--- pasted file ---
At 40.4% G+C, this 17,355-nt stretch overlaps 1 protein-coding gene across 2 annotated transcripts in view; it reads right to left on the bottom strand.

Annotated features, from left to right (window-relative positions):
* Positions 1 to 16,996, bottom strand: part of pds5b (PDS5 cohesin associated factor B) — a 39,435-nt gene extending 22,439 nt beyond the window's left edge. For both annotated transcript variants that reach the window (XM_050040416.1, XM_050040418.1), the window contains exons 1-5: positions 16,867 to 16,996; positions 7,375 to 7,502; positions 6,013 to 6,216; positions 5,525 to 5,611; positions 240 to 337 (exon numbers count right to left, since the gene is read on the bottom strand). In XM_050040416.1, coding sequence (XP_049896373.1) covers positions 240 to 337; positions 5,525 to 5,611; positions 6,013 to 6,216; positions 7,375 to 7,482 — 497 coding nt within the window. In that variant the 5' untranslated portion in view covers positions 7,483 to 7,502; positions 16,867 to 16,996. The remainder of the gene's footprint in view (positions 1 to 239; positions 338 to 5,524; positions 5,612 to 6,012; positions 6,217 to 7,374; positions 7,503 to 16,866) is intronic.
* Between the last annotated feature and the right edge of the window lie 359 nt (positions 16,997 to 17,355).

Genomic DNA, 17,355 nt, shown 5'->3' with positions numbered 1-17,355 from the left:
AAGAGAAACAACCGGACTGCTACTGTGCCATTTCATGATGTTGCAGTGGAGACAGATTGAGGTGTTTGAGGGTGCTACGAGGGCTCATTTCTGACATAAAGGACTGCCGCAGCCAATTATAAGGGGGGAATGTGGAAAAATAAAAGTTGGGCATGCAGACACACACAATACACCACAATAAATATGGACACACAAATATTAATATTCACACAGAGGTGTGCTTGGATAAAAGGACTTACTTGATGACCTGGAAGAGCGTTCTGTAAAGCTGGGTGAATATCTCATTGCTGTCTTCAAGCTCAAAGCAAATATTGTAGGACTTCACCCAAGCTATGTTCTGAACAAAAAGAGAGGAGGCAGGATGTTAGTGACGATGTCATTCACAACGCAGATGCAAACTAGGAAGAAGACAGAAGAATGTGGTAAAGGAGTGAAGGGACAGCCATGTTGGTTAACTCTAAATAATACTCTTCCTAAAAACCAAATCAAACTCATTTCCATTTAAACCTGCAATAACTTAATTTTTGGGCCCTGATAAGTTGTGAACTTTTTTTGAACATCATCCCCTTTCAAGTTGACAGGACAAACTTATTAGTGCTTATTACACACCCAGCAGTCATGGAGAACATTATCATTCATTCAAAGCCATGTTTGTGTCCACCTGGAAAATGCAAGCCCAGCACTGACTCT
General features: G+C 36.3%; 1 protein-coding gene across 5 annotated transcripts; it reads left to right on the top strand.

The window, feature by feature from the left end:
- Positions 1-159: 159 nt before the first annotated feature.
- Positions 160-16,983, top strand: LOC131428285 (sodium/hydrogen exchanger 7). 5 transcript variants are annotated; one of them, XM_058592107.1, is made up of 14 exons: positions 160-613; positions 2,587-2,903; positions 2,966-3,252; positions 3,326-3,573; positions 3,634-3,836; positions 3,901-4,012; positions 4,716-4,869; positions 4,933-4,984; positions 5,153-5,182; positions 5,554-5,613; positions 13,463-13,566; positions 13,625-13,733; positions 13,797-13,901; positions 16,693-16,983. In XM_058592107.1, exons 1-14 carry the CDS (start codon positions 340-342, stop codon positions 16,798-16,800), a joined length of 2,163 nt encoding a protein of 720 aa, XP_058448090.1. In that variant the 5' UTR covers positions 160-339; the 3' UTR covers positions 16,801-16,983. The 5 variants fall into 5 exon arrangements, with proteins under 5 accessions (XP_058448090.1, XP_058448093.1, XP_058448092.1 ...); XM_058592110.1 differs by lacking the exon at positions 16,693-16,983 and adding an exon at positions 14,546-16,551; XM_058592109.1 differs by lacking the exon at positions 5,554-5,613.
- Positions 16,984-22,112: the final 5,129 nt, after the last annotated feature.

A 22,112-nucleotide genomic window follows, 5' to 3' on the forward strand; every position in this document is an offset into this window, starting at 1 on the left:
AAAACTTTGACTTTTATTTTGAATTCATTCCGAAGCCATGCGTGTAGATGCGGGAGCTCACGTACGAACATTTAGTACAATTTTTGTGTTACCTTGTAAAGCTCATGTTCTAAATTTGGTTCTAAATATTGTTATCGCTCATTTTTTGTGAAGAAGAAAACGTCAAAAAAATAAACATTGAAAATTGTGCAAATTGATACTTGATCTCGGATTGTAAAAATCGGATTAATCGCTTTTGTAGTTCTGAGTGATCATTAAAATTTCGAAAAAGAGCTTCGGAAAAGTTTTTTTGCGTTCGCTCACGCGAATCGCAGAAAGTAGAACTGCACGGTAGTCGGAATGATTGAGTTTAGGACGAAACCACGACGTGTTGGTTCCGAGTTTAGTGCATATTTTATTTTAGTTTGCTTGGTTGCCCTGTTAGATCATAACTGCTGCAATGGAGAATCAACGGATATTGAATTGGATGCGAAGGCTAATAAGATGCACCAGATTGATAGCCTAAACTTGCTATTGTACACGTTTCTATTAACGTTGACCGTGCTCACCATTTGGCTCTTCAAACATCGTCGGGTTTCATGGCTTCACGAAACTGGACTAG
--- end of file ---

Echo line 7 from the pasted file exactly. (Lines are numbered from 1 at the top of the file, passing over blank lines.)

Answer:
General features: G+C 36.3%; 1 protein-coding gene across 5 annotated transcripts; it reads left to right on the top strand.